5. This short review – Neurobiology of Compulsive Sexual Behavior: Emerging Science (2016) – concluded “Given some similarities between CSB and drug addictions, interventions effective for addictions may hold promise for CSB, thus providing insight into future research directions to investigate this possibility directly.”
  6. A 2016 review of compulsive sexual behaviors (CSB) – Should compulsive sexual behavior be considered an addiction? (2016) – concluded that: “Overlapping features exist between CSB and substance use disorders. Common neurotransmitter systems may contribute to CSB and substance use disorders, and recent neuroimaging studies highlight similarities relating to craving and attentional biases.” Most of the neuroscience supporting the existence of “sex addiction” actually comes from studies on porn users, not sex addicts. Conflating internet porn addiction with sex addiction weakens the paper.
  7. Compulsive Sexual Behaviour as a Behavioural Addiction: The Impact of the Internet and Other Issues (2016). Excerpts: “more emphasis is needed on the characteristics of the internet as these may facilitate problematic sexual behaviour.” and “clinical evidence from those who help and treat such individuals should be given greater credence by the psychiatric community.”
  8. While the term “hypersexuality” should be discarded, this is a good review by Max Planck neuroscientists Neurobiological Basis of Hypersexuality (2016). Excerpt: “Taken together, the evidence seems to imply that alterations in the frontal lobe, amygdala, hippocampus, hypothalamus, septum, and brain regions that process reward play a prominent role in the emergence of hypersexuality. Genetic studies and neuropharmacological treatment approaches point at an involvement of the dopaminergic system.
  9. Searching for clarity in muddy water: future considerations for classifying compulsive sexual behavior as an addiction (2016) – Excerpts: We recently considered evidence for classifying compulsive sexual behavior (CSB) as a non-substance (behavioral) addiction. Our review found that CSB shared clinical, neurobiological and phenomenological parallels with substance-use disorders. Although the American Psychiatric Association rejected hypersexual disorder from DSM-5, a diagnosis of CSB (excessive sex drive) can be made using ICD-10. CSB is also being considered by ICD-11.
  10. Integrating psychological and neurobiological considerations regarding the development and maintenance of specific Internet-use disorders: An Interaction of Person-Affect-Cognition-Execution model (2016). – A review of the mechanisms underlying the development and maintenance of specific Internet-use disorders, including “Internet-pornography-viewing disorder”. The authors suggest that pornography addiction (and cybersex addiction) be classified as internet use disorders and placed with other behavioral addictions under substance-use disorders as addictive behaviors.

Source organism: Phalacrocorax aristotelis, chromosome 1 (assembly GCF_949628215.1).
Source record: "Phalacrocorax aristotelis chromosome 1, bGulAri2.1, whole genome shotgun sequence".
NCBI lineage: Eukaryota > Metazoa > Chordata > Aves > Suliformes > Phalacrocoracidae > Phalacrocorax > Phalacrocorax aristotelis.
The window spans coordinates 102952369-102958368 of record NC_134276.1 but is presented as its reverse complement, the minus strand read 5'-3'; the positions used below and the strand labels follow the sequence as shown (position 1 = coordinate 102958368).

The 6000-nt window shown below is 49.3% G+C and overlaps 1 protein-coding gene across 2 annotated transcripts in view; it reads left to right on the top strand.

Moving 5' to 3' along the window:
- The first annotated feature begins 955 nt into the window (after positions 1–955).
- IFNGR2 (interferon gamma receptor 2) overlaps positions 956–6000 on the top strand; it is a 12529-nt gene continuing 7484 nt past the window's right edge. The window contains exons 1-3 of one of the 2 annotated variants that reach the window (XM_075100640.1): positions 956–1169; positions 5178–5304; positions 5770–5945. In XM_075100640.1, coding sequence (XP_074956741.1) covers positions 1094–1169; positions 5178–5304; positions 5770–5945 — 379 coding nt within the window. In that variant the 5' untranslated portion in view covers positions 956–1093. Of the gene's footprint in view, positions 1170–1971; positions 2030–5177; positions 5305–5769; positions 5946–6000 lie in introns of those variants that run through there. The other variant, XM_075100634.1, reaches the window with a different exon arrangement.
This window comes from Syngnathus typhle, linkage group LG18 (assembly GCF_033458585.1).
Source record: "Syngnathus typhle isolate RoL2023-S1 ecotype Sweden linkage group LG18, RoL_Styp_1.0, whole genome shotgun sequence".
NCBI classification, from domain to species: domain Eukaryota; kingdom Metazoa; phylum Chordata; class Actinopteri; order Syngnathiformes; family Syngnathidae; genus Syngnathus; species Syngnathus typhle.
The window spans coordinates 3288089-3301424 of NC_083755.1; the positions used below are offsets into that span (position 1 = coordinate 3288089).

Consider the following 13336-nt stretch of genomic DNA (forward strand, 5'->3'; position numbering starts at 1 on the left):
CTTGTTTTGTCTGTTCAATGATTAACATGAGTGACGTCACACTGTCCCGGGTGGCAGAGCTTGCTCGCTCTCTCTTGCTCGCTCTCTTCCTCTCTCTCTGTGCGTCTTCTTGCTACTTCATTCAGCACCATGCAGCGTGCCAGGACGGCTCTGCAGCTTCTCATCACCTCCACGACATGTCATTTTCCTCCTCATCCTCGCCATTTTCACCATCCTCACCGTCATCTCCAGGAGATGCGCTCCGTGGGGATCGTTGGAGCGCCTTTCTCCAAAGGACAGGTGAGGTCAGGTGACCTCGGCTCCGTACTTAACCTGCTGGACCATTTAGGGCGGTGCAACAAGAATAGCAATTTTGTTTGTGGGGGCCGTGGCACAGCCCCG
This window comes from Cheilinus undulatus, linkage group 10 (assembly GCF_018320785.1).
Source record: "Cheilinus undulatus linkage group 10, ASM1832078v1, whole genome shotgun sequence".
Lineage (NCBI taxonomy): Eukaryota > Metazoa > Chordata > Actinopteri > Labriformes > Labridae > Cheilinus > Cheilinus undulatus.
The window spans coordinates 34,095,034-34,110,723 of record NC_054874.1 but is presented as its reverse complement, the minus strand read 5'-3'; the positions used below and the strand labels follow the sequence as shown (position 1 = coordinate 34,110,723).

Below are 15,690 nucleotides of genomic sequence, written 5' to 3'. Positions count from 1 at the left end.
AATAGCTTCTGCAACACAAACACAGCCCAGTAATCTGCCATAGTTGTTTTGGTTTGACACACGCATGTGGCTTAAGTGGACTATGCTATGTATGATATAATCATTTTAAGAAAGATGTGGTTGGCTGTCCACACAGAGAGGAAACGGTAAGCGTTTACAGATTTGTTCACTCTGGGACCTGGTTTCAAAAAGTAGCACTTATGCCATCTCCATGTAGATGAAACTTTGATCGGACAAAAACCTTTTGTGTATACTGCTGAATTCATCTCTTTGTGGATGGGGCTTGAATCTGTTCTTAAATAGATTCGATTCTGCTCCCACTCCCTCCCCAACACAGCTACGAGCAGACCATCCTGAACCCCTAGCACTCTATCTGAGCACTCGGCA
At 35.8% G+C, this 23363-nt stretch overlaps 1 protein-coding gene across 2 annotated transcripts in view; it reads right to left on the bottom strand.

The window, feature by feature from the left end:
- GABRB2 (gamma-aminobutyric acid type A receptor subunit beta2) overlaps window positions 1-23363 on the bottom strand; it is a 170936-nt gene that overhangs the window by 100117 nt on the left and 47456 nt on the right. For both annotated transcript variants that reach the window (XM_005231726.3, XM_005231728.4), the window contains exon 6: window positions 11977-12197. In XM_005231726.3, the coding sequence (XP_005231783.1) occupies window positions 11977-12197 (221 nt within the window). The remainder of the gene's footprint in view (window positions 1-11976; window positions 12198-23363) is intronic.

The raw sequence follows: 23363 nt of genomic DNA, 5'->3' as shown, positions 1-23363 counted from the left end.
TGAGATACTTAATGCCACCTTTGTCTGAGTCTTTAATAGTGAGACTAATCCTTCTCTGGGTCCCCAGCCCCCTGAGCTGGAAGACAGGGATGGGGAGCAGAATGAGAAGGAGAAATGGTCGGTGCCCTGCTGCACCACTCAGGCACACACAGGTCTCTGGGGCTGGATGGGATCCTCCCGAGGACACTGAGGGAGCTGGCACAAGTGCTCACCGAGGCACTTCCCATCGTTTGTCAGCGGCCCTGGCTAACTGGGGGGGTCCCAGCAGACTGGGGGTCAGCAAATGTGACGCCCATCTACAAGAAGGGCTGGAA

11. Neuroscientific Approaches to Online Pornography Addiction (2017) – Excerpt: In the last two decades, several studies with neuroscientific approaches, especially functional magnetic resonance imaging (fMRI), were conducted to explore the neural correlates of watching pornography under experimental conditions and the neural correlates of excessive pornography use. Given previous results, excessive pornography consumption can be connected to already known neurobiological mechanisms underlying the development of substance-related addictions.
  12. Is excessive sexual behaviour an addictive disorder? (2017) – Excerpts: Research into the neurobiology of compulsive sexual behaviour disorder has generated findings relating to attentional biases, incentive salience attributions, and brain-based cue reactivity that suggest substantial similarities with addictions. We believe that classification of compulsive sexual behaviour disorder as an addictive disorder is consistent with recent data and might benefit clinicians, researchers, and individuals suffering from and personally affected by this disorder.
  13. Is excessive sexual behaviour an addictive disorder? (2017) – Excerpts: Research into the neurobiology of compulsive sexual behaviour disorder has generated findings relating to attentional biases, incentive salience attributions, and brain-based cue reactivity that suggest substantial similarities with addictions. We believe that classification of compulsive sexual behaviour disorder as an addictive disorder is consistent with recent data and might benefit clinicians, researchers, and individuals suffering from and personally affected by this disorder.